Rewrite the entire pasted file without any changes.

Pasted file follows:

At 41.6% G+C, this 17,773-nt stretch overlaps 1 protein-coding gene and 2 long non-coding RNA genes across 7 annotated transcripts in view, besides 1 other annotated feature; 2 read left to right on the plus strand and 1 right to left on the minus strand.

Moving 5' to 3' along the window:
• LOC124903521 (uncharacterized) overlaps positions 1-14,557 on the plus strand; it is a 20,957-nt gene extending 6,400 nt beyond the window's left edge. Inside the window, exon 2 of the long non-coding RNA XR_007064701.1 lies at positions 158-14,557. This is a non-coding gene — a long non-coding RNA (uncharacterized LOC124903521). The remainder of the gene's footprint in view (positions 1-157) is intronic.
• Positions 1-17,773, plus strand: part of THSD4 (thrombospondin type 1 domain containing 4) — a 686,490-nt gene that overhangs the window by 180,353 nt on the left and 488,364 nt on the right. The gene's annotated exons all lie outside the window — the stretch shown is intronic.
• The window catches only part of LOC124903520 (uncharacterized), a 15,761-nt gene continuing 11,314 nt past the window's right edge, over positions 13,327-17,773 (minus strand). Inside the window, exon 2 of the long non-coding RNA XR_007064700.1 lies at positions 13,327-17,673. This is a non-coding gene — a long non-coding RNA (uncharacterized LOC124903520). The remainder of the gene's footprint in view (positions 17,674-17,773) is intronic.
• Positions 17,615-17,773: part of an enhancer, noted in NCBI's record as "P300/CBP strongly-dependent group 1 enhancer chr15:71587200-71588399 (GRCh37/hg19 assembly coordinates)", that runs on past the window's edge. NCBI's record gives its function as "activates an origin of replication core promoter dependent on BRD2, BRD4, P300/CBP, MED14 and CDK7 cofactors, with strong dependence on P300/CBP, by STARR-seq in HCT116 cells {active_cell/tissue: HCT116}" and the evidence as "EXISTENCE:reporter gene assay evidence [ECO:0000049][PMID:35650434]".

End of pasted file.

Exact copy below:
At 41.6% G+C, this 17,773-nt stretch overlaps 1 protein-coding gene and 2 long non-coding RNA genes across 7 annotated transcripts in view, besides 1 other annotated feature; 2 read left to right on the plus strand and 1 right to left on the minus strand.

Moving 5' to 3' along the window:
• LOC124903521 (uncharacterized) overlaps positions 1-14,557 on the plus strand; it is a 20,957-nt gene extending 6,400 nt beyond the window's left edge. Inside the window, exon 2 of the long non-coding RNA XR_007064701.1 lies at positions 158-14,557. This is a non-coding gene — a long non-coding RNA (uncharacterized LOC124903521). The remainder of the gene's footprint in view (positions 1-157) is intronic.
• Positions 1-17,773, plus strand: part of THSD4 (thrombospondin type 1 domain containing 4) — a 686,490-nt gene that overhangs the window by 180,353 nt on the left and 488,364 nt on the right. The gene's annotated exons all lie outside the window — the stretch shown is intronic.
• The window catches only part of LOC124903520 (uncharacterized), a 15,761-nt gene continuing 11,314 nt past the window's right edge, over positions 13,327-17,773 (minus strand). Inside the window, exon 2 of the long non-coding RNA XR_007064700.1 lies at positions 13,327-17,673. This is a non-coding gene — a long non-coding RNA (uncharacterized LOC124903520). The remainder of the gene's footprint in view (positions 17,674-17,773) is intronic.
• Positions 17,615-17,773: part of an enhancer, noted in NCBI's record as "P300/CBP strongly-dependent group 1 enhancer chr15:71587200-71588399 (GRCh37/hg19 assembly coordinates)", that runs on past the window's edge. NCBI's record gives its function as "activates an origin of replication core promoter dependent on BRD2, BRD4, P300/CBP, MED14 and CDK7 cofactors, with strong dependence on P300/CBP, by STARR-seq in HCT116 cells {active_cell/tissue: HCT116}" and the evidence as "EXISTENCE:reporter gene assay evidence [ECO:0000049][PMID:35650434]".